FLDS Kid: “You’re the police, help us. Help me get my mother back.”

State of Texas 40, King George 28

40. In addition to the separation of mothers and children being unnecessary, the manner in which the FLDS children were separated from their mothers was inhumane.

In a previous post, I mentioned the mental health workers who documented what they observed at the shelters in the early days after the FLDS raid. Their description of the manner in which the children were separated from their mothers is riveting.

One mental health worker wrote:

One little boy of about four was frantically running from the CPS workers, avoiding capture in every way he could. Once caught, I held him firmly in my arms while he wept that he didn’t want them to take his mother.

Another mental health worker wrote:

Obviously they [CPS] did not know these people at all. Violence is not a part of their culture or belief…. On the awful day that they separated the mothers and children the level of cruelty and lack of respect for human rights was overwhelming. Crying, begging children were ripped away from their devastated mothers and the mothers were put on buses…. The floor was literally slick with tears in places. A baby was left in a stroller without food and water for 24 hours and ended up in the hospital. A 4 year old boy was so terrified that he snuck away and hid and was only found after the coliseum [had] been emptied the next day. I witnessed a small boy, maybe 3 years old, walking along the rows of cots with a little pillow saying “I need someone to rock me, I just want to be rocked, I want to find a rocking chair.” Two CPS workers were following him and writing in their notebooks but not speaking to him or comforting him. Sally and I started toward him but his 8 year old brother came and picked him up saying, “I will take care of him.”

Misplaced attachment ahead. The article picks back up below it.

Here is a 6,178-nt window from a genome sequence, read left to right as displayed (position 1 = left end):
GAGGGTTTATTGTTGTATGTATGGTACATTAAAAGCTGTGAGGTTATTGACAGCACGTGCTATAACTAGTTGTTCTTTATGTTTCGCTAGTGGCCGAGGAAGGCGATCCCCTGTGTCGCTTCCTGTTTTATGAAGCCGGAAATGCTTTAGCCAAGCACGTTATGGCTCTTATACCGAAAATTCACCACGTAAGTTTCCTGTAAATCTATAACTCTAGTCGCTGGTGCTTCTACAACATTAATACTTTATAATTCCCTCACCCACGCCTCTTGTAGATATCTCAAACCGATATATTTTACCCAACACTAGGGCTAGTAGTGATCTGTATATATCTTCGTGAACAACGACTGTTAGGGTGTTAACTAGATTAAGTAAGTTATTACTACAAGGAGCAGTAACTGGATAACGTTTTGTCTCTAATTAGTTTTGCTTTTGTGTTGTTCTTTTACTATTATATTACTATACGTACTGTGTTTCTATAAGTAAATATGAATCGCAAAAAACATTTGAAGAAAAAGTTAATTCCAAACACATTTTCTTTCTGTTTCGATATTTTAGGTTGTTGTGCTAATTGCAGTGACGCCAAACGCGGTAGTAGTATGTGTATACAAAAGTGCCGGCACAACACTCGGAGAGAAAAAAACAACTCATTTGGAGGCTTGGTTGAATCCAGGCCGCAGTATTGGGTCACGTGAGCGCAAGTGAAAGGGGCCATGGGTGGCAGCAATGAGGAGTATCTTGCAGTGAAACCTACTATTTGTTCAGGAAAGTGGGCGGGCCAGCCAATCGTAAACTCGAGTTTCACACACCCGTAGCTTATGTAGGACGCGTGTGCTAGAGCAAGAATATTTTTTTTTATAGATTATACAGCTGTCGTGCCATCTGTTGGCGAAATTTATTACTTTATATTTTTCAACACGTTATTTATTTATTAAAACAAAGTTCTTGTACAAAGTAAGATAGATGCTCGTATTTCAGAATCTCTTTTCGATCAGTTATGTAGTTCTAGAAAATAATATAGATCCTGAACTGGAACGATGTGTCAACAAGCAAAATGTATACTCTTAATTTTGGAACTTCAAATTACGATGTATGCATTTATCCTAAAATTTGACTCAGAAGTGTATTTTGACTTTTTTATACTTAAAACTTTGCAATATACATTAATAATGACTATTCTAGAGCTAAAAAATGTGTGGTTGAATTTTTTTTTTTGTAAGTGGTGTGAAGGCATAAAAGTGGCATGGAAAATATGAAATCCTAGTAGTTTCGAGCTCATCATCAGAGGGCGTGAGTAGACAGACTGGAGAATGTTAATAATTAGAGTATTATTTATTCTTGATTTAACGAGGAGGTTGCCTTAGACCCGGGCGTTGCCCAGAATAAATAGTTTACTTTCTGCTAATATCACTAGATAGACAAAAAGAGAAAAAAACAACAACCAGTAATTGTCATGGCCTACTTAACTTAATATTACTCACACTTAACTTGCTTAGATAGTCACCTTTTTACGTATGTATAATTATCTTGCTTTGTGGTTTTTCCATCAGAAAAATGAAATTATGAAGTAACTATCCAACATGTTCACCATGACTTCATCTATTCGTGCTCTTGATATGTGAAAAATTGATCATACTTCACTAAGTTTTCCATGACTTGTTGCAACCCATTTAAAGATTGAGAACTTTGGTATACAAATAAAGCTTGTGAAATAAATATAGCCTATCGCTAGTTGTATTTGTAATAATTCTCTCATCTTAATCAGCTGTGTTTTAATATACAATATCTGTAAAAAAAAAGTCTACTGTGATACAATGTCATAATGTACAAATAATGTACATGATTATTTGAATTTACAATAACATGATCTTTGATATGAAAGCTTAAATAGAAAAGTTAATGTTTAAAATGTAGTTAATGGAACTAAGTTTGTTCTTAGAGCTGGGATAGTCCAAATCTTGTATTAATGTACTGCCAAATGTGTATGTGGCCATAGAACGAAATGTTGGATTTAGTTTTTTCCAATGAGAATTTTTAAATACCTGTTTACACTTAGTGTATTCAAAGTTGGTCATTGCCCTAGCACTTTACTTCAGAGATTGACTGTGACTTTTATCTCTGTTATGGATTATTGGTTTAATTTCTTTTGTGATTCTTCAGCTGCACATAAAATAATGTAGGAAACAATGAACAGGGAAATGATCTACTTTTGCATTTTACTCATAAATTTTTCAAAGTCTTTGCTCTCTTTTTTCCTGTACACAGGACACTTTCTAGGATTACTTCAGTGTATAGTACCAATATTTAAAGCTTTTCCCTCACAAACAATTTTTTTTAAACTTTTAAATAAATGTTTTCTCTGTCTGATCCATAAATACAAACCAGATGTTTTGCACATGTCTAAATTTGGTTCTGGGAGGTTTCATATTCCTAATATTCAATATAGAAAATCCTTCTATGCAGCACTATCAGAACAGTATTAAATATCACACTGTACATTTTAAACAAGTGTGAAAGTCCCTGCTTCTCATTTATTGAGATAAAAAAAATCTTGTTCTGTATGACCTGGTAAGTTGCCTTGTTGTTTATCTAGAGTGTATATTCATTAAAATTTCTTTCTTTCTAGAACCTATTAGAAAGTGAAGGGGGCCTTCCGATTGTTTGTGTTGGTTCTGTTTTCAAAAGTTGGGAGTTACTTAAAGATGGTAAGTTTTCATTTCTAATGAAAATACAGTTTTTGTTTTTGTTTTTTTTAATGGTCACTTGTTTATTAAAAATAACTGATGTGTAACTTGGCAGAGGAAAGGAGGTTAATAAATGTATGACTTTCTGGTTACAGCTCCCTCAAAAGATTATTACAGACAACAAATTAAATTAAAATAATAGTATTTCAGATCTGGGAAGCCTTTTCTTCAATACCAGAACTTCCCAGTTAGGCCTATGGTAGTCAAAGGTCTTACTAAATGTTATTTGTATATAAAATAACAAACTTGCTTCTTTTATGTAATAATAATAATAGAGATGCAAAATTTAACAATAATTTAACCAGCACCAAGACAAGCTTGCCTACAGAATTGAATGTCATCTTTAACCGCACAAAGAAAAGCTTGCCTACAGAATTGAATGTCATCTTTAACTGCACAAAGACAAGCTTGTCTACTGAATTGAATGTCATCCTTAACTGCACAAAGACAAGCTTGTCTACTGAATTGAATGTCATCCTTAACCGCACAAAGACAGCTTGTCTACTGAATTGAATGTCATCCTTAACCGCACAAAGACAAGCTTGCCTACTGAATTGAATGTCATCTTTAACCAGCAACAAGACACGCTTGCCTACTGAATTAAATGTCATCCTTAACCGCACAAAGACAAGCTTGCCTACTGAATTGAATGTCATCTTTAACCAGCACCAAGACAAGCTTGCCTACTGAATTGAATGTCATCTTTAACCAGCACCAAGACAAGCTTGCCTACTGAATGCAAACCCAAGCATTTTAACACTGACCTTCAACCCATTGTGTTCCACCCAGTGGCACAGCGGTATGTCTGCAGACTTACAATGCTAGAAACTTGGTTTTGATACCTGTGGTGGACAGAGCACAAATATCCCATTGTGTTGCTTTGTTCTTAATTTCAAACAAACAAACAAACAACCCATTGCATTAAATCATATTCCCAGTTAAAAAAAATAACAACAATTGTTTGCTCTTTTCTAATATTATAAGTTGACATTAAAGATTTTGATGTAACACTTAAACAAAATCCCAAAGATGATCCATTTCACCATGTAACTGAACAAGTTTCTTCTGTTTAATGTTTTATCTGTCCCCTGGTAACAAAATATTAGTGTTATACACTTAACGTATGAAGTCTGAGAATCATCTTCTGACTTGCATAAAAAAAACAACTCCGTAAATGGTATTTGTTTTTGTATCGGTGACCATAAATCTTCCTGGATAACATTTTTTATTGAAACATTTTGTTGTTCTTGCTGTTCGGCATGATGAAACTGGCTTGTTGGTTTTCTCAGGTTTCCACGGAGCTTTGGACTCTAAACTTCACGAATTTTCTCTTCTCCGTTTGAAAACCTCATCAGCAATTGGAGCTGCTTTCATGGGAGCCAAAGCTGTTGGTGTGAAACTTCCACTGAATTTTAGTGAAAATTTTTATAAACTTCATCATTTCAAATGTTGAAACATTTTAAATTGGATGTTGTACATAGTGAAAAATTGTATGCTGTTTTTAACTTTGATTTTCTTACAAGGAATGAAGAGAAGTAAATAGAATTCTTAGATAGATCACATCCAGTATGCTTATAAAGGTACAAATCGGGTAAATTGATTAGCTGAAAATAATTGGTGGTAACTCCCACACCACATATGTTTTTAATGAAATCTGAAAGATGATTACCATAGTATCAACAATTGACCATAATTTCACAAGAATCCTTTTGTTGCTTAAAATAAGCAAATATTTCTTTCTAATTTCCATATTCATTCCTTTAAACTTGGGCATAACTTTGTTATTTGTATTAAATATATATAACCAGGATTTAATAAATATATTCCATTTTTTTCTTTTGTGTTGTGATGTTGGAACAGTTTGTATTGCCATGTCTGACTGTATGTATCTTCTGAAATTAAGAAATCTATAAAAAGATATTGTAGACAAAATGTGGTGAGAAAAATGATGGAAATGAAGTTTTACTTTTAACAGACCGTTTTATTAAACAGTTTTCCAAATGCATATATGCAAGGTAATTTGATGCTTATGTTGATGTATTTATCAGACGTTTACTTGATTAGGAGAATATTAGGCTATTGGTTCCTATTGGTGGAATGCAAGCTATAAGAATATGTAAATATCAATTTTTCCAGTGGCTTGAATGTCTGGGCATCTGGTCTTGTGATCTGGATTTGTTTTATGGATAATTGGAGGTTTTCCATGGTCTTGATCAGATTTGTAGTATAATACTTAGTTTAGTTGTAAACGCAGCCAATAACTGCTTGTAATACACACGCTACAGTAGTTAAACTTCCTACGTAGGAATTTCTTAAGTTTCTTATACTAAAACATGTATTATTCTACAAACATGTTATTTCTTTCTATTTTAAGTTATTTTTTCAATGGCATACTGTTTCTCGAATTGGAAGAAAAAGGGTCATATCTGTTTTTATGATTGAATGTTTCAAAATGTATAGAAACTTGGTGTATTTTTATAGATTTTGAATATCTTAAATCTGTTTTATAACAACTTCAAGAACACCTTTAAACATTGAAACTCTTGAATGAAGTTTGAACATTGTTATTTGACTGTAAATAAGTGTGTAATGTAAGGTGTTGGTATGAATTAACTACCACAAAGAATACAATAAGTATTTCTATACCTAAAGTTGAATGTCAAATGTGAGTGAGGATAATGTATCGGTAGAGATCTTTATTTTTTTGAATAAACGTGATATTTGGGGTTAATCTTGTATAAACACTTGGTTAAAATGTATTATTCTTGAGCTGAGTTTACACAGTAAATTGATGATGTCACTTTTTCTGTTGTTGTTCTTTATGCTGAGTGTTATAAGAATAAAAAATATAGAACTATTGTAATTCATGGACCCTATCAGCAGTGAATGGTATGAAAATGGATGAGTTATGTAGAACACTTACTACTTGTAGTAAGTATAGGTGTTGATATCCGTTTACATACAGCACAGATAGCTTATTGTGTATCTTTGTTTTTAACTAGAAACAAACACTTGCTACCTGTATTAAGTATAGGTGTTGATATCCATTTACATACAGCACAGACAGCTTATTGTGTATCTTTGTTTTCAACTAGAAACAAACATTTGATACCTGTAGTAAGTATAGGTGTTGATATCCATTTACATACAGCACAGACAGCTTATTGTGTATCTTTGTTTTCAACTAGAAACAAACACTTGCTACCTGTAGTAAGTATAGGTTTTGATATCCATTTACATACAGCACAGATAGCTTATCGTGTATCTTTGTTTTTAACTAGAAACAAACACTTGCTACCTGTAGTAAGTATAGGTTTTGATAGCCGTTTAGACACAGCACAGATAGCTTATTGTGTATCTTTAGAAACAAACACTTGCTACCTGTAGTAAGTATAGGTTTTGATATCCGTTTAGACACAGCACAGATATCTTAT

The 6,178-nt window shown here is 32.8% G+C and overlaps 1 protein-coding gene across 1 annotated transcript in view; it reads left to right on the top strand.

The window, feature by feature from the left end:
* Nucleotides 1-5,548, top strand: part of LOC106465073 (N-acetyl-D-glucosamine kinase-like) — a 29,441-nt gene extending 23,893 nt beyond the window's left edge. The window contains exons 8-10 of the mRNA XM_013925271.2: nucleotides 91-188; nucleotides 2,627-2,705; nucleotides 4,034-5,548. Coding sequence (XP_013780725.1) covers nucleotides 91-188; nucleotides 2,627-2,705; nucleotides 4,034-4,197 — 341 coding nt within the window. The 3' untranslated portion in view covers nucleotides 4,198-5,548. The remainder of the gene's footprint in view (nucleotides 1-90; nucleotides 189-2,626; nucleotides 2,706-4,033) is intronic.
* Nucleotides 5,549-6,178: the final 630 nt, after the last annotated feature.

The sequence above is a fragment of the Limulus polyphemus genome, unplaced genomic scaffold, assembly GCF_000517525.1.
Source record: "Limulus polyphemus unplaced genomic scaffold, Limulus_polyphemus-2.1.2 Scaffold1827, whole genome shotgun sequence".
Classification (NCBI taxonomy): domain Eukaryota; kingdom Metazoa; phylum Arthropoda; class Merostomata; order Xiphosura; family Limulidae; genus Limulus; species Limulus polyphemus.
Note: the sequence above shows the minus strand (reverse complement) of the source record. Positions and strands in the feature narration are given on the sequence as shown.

Another wrote:

The last two days were the worst – over 100 State troopers surrounded these women and children in the arena, and they were told they were having all their children taken away from them and only the nursing mothers could keep their children.

Yet another described the incident:

I could see the women and children being escorted by a string of law enforcement into the facility…. CPS workers approached the “guests” and asked the women to follow them into another room while the children were asked to follow other CPS workers and escorted them to the other end of the facility. As the children became scared and realized that their mothers were not going to return to them, they began to cry and become emotional. CPS responded by placing (bed) cots upright and building a wall so that the children could not see what was going on at the other end of the facility. At one point, when the children were all separated, one male child who was about 9 years old, broke away from the rest of the children who were all [huddled] together, being comforted by each other, and walked up to a police officer. I heard him say, “You’re the police, help us. Help me get my mother back. She has done nothing wrong.”

There seems to be a building body of evidence that this case had little to do with protecting the children from emotional and physical harm and much to do with attempting to suppress an unpopular religion.


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